Cost-effective alternatives exist for virtually every mercury-containing product used in the health care setting. An excellent tool for researching mercury alternatives is the Sustainable Hospitals Project website. This website provides detailed specifications on alternatives to certain toxic products in the health care sector, including mercury, PVC, and latex, as well as contact information for vendors.
Many of us grew up with mercury fever thermometers — those thin glass tubes filled with silver liquid — in our homes and hospitals. But we now know these devices can cause a serious health threat if they break, spill, or leak. For this reason, most hospitals and pharmacies are no longer using or selling mercury fever thermometers. A variety of mercury-free fever thermometers are available, including battery and solar powered digital thermometers.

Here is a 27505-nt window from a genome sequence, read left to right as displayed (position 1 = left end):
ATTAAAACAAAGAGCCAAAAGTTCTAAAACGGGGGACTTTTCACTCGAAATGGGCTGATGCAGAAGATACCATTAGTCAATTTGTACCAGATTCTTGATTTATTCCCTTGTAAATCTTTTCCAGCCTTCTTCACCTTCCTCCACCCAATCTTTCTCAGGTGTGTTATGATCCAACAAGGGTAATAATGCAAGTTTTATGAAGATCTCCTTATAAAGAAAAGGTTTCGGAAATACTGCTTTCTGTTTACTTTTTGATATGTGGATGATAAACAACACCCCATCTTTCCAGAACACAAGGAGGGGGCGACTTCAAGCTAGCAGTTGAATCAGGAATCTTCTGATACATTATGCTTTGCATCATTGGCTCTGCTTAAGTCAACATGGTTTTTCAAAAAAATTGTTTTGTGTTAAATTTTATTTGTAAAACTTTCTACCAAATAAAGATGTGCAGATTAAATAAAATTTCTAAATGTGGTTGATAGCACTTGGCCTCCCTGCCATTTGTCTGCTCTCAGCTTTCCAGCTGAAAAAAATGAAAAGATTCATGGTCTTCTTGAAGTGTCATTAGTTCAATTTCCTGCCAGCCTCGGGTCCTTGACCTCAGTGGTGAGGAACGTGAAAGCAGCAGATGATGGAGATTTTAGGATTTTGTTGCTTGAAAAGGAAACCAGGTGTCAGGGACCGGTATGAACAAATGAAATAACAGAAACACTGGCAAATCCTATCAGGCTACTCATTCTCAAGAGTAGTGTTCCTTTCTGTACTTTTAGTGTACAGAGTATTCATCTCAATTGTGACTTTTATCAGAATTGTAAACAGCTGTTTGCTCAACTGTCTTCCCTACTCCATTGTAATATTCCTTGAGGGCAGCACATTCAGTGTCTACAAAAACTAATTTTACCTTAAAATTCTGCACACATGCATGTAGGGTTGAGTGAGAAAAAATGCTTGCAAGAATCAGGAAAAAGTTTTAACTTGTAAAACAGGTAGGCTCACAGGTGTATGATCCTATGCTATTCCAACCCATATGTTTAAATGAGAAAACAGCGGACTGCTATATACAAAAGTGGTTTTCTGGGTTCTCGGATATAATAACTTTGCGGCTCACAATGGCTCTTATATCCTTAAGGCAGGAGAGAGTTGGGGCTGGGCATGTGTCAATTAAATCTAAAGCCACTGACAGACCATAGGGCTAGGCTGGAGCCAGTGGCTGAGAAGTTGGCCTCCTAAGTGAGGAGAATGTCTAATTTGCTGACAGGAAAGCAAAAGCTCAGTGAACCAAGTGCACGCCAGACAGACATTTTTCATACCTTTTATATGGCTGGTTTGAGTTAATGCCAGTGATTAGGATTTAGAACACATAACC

For more information, see HCWH's Thermometer Fact Sheet (pdf)
Does accurate blood pressure reading depend on mercury? A 2002 New York Times article wrongly blamed blood pressure measurement problems on mercury phase outs. A report from the Health Care Research Collaborative analysizes The Accuracy of Alternatives to Mercury Sphygmomanometers (pdf).
In addition to medical devices such as thermometers and sphygmomanometers, mercury is also found in lab chemicals, fluorescent light bulbs, and other products commonly used in the health care setting. For a complete list of products that may contain mercury, see the HCWH fact sheet: Instruments, Products, and Laboratory Chemicals Used in Hospitals That May Contain Mercury.